Monkey pox is not just a virus carried by monkeys as the name implies. It is also carried in the body of some wild animals which are commonly referred to as 'bush meat' or 'grass cutters' or 'Okete'. Some of the animals that scientific research has proven to be carriers of the virus include squirrels, our giant bush rats and rabbits.Nevertheless, CDC has confirmed that the reservoir of monkey pox remains unknown and African rodent species are said to be the major carriers of the virus. Moreover, the virus can easily be transmitted to humans that come in contact with any of these infected animals as well as human to human contact. Coming in contact means either having to touch the blood or secretions of the infected animals. The virus causes a very fatal illness in humans which usually begins with symptoms ranging from fever to intense headaches to swollen lymph node, back pain, muscle aches and sudden weakness. These early symptoms usually occur between 0-5 days before the rashes begin to appear often beginning from the face and then spreading to the various parts of the human body. The symptoms of monkey pox are self-limited lasting from a period of 14 to 21 days. In addition, WHO has revealed that severe cases commonly occur among children and are related to the extent of virus exposure, patient health status and severity of complications. Do you still think this is a joke?

While you ponder, allow me to burst your bubble to say that there is no cure. Wait! Did I just say there is no cure? I’m sorry, there are actually vaccines that have been proven to be 85% effective in preventing the monkey pox virus, but surprisingly these vaccines are actually meant for treating small pox which is more severe than monkey pox virus, hence medical specialist and health authorities commonly refer to monkey pox as milder when compared to the severity and complications of the small pox virus. But that doesn’t mean that it should be taken for granted or treated as mild. You might be asking, who treated it as mild? Well, don’t ask me, just keep asking. What is so vexatious and shameful is the fact that a country like Nigeria, that was once tagged to be the Almighty Giant of Africa, has to send down samples of the suspected cases of the monkey pox virus abroad for testing. When I say abroad, I know you may be thinking Europe, oh! How I wish it was even Europe but shockingly, it was sent to Senegal, another African country like Nigeria. Why? Because we lack the proper equipment to test the samples. What a shame! But who is to blame?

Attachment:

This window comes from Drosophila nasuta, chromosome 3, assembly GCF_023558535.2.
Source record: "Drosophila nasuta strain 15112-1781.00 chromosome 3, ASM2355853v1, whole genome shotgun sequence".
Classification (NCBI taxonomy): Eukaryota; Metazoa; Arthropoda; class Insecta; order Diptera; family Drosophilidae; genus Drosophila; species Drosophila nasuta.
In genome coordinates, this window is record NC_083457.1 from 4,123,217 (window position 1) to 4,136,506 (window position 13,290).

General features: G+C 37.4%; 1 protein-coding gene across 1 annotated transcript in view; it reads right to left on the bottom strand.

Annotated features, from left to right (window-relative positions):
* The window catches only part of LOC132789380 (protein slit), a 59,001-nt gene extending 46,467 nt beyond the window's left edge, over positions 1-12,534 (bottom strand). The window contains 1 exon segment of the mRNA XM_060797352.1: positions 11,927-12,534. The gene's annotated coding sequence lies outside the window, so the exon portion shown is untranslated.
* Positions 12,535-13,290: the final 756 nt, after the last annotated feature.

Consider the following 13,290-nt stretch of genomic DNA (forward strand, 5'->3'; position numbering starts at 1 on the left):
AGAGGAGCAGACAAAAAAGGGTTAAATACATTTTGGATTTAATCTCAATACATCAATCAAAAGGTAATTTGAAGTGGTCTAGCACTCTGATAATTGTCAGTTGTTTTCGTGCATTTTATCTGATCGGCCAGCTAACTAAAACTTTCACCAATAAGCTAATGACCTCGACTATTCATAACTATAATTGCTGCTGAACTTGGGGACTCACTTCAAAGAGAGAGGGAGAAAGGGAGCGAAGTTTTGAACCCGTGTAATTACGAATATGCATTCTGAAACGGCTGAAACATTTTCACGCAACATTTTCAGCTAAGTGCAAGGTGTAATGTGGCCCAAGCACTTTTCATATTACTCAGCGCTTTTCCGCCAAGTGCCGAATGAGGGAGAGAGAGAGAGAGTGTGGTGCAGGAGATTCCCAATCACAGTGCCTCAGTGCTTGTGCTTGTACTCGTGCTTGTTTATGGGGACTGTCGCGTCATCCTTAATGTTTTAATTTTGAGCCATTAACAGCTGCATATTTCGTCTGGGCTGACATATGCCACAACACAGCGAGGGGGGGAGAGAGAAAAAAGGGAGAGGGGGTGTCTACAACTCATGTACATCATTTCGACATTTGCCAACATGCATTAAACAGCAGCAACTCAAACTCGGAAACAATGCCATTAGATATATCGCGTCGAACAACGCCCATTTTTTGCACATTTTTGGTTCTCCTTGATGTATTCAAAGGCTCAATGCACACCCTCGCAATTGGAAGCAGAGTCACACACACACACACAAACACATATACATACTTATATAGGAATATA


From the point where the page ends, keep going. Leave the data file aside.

As you are blaming who/whatever relax and take note, it is only you and I that can help protect one another, our families, friends and loved ones from this mild virus. And how do we do that? It's simple; just live a healthy life by maintaining a proper medical hygiene free from rats, rodents and other bush animals like…What this means is that for the period of this mild virus, wash your hands regularly with soap and water. You could also make use of hand sanitizers. Try also to properly cook any blooded meat to prevent any infection. In addition, also educate everyone around you, particularly children because their immune systems are very prone to the monkey pox virus. Lastly, just quit eating bush meat. Honestly, at least just for this period. Wait a minute, who said Monkey Pox is a joke?

By Daniel Katchy